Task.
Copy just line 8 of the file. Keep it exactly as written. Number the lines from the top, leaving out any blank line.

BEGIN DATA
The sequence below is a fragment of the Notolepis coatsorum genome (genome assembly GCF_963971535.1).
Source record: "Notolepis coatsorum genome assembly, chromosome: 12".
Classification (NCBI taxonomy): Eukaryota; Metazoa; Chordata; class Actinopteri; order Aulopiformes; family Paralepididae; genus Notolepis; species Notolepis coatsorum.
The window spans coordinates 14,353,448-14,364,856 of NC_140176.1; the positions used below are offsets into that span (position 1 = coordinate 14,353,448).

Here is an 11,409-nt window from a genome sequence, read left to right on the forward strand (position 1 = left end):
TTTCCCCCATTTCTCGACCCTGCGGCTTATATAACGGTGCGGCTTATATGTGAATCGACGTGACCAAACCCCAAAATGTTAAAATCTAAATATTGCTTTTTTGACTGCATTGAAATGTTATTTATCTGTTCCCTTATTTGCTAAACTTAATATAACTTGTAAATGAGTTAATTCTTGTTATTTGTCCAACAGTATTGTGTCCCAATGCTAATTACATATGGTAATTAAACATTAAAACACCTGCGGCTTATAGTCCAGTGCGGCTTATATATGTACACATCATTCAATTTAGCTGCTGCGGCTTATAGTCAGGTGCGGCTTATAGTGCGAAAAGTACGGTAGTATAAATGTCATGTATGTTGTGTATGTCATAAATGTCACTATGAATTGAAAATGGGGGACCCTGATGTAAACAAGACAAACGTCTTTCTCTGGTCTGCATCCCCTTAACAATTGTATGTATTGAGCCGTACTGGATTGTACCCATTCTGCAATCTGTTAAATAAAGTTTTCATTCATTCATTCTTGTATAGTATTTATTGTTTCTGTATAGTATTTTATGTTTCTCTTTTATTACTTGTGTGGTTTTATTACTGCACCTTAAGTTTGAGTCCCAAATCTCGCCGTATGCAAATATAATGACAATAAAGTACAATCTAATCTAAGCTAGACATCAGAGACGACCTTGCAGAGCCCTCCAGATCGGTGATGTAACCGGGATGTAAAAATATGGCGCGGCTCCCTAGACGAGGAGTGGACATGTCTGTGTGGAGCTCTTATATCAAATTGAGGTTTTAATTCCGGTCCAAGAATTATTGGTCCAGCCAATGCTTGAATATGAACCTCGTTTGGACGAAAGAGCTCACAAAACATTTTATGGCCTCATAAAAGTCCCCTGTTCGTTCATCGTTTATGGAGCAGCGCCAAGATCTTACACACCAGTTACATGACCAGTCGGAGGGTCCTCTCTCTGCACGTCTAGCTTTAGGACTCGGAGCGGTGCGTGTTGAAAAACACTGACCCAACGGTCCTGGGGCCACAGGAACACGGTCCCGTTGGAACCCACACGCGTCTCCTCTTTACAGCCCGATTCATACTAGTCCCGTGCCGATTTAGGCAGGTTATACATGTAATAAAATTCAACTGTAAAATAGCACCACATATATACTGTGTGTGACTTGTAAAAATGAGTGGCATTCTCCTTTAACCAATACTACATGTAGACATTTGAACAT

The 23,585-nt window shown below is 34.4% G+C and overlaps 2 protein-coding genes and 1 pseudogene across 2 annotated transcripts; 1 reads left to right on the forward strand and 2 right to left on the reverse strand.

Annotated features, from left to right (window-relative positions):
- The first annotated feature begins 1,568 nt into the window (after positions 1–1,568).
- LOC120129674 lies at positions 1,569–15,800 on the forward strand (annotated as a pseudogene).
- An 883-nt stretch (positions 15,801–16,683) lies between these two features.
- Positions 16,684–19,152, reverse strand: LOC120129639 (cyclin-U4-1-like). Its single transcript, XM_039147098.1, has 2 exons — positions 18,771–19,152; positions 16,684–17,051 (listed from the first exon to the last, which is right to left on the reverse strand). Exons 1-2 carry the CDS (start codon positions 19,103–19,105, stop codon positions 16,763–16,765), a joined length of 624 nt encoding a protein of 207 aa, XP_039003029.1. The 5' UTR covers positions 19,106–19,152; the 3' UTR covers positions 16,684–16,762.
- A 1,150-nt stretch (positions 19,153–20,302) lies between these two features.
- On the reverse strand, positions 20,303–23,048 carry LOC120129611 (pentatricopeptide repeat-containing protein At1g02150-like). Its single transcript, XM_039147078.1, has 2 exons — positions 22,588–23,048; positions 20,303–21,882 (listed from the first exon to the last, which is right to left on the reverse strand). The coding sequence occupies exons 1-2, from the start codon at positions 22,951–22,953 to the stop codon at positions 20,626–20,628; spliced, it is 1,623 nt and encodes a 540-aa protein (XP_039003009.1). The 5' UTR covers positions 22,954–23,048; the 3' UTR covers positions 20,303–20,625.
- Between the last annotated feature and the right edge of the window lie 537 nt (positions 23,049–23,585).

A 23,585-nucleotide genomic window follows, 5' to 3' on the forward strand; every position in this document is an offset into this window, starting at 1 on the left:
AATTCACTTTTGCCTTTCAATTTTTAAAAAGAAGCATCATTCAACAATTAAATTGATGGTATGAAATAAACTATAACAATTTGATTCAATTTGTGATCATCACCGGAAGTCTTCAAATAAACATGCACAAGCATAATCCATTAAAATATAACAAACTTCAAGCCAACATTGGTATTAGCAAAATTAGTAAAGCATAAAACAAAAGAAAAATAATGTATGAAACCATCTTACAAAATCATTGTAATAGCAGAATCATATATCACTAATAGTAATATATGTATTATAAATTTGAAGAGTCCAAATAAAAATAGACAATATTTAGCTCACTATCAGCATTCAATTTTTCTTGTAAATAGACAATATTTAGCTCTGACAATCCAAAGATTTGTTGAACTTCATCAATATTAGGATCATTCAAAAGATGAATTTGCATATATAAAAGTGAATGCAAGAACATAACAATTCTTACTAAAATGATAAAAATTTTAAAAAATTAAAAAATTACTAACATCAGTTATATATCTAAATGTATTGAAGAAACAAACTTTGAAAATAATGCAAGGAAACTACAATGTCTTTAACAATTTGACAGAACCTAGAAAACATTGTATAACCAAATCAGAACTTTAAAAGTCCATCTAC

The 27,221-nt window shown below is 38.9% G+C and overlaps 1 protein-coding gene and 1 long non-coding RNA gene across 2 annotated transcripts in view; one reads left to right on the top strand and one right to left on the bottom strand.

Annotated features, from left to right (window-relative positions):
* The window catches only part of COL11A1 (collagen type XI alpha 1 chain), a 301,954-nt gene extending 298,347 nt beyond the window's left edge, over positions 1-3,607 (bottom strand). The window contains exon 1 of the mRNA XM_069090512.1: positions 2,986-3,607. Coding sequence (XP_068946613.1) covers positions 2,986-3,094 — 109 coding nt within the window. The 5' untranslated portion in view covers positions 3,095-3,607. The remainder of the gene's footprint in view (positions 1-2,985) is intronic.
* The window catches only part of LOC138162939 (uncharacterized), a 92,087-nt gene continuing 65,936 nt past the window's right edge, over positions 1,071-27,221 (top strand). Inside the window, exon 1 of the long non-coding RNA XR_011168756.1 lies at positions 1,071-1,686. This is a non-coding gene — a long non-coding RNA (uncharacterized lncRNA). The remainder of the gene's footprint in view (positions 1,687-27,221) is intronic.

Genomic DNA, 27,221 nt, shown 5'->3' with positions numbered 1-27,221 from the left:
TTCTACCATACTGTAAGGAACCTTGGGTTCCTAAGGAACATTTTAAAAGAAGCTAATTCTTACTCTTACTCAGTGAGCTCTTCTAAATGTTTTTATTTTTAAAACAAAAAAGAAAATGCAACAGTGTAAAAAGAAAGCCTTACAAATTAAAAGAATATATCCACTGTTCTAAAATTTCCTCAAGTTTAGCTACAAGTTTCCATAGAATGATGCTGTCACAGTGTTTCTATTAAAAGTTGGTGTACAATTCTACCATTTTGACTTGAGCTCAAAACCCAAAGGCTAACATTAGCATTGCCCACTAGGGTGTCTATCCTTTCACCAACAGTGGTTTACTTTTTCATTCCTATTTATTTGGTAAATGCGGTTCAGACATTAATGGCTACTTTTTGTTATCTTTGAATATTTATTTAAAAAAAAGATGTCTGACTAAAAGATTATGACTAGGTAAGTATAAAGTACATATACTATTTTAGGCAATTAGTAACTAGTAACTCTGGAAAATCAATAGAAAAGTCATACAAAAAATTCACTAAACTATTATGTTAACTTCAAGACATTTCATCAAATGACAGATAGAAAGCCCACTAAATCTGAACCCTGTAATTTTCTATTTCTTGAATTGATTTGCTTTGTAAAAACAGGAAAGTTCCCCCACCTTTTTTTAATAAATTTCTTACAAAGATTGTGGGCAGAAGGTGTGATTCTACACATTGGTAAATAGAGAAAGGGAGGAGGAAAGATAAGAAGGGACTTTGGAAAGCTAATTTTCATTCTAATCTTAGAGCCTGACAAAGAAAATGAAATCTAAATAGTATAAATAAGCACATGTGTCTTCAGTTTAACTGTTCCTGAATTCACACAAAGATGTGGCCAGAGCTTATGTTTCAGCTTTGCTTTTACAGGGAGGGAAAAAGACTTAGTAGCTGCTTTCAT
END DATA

Annotated features, from left to right (window-relative positions):